The Seagull at the Harold Pinter Theatre, London review: Emilia Clarke is charismatic in her West End debut

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The Seagull at the Harold Pinter Theatre, London review: Emilia Clarke is charismatic in her West End debut
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There’s something enjoyably ironic about Game of Thrones star Emilia Clarke’s choice of West End debut. She plays aspiring-but-untalented actor Nina, who beams like a schoolgirl collecting a swimming badge when she’s told she could be in films some day. In real life, of course, Clarke’s screen fame has helped pack out the stalls of super-director Jamie Lloyd’s stark, 21st century take on Chekhov’s early play The Seagull.

Clarke is undeniably charismatic, but her presence is far from the only reason to grab a ticket. A universally strong cast act with their faces more than their bodies, bringing a cinematic intensity to this intense exploration of fame, failure, and heartbreak.

Daniel Monks is compellingly unlikeable as Konstantin, a tormented aspiring playwright who obsesses over an unconvinced Nina. He spends much of the play seated centre stage, his gaze retreating inwards as though the scenes playing out around him are the product of his misanthropic imagination.

Indira Varma is mesmerising as his flamboyant mother, the famous actor Arkadina. She bullies her equally famous lover, the middlebrow novelist Trigorin (Tom Rhys Harries) with the smug confidence of a cat disembowelling a mouse. And Sophie Wu makes a hilarious, teenagerish, black-clad Masha, who’d want to die if she wasn’t enjoying hating her life so much.

The cast of The Seagull (Marc Brenner)
The cast of The Seagull (Marc Brenner)

Playwright Anya Reiss’s thoroughly 21st century update on the text bristles with spiky humour. At one point, its cast play charades and quickly guess the title of a Meat Loaf song – “Life is a lemon and I want my money back” being a pretty fair summation of their general ennui.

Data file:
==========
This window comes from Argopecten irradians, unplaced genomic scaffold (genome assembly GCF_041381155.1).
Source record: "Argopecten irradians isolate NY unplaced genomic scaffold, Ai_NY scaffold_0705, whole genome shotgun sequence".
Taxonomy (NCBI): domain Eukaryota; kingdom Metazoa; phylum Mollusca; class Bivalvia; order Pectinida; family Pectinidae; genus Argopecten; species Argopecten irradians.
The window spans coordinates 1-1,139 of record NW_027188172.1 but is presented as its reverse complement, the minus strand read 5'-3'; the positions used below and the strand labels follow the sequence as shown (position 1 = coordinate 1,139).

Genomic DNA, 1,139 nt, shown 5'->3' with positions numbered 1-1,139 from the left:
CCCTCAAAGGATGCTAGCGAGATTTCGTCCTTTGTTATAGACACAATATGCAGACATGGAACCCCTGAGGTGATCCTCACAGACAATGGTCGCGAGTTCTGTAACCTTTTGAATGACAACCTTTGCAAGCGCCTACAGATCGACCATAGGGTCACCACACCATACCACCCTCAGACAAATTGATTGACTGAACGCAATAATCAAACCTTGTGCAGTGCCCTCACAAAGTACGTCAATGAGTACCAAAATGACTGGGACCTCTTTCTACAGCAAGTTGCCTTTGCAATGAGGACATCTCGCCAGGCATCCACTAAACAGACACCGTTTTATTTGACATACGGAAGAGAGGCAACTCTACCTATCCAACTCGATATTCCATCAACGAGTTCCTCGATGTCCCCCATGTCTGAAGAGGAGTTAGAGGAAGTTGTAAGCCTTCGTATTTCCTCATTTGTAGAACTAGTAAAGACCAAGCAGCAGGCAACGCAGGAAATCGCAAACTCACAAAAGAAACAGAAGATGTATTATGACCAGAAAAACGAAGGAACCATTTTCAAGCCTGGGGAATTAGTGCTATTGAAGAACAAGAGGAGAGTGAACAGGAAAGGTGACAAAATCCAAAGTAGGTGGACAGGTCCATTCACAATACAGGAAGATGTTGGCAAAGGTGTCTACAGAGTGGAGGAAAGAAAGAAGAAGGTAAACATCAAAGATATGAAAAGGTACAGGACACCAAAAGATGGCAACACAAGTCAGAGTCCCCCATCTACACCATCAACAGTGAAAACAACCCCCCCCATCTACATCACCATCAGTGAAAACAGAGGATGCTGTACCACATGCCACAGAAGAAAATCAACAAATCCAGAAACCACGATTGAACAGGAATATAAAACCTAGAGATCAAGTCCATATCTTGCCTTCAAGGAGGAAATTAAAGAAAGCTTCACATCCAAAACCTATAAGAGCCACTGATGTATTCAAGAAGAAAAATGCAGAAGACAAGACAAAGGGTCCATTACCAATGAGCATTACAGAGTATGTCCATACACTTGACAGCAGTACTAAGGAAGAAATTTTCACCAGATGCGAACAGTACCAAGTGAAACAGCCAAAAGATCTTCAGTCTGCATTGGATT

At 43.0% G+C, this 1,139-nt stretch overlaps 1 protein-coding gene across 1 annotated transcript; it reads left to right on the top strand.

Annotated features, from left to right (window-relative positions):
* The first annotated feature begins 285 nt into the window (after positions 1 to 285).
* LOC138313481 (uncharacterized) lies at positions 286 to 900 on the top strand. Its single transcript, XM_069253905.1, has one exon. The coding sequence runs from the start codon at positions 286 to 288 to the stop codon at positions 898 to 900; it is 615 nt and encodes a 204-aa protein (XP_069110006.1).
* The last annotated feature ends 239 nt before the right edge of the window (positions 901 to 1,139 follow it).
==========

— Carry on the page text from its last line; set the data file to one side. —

Perhaps Lloyd’s uncompromising production could do with a bit more of this levity. But instead he aims for, and achieves, a sense of crushing claustrophobia. Chekhov’s play is astute on fame: the scrutiny it comes with, and the way that people fawn in public and bitch in private.

Lloyd’s production expands on this theme by tightly packing the cast into designer Soutra Gilmour’s plywood crate of a set. They stay onstage throughout, reacting to the scenes they’re not in with lovelorn fashion, or, more often, blank-eyed indifference.

There’s something jarring about watching an actor deliver a bravura performance surrounded by the bored faces of their fellow cast members: it’s a poignant reminder that even the most moving work of art will leave some people cold.

Konstantin’s own mother reckons his debut play is as useless as a chocolate samovar. Similarly, Lloyd’s stripped back and static production won’t please all comers. But it’s an exciting break with tradition, converting its star power into a darker, weirder, and more satisfying kind of energy.

The Seagull runs at the Harold Pinter Theatre until September 10. Get tickets here.

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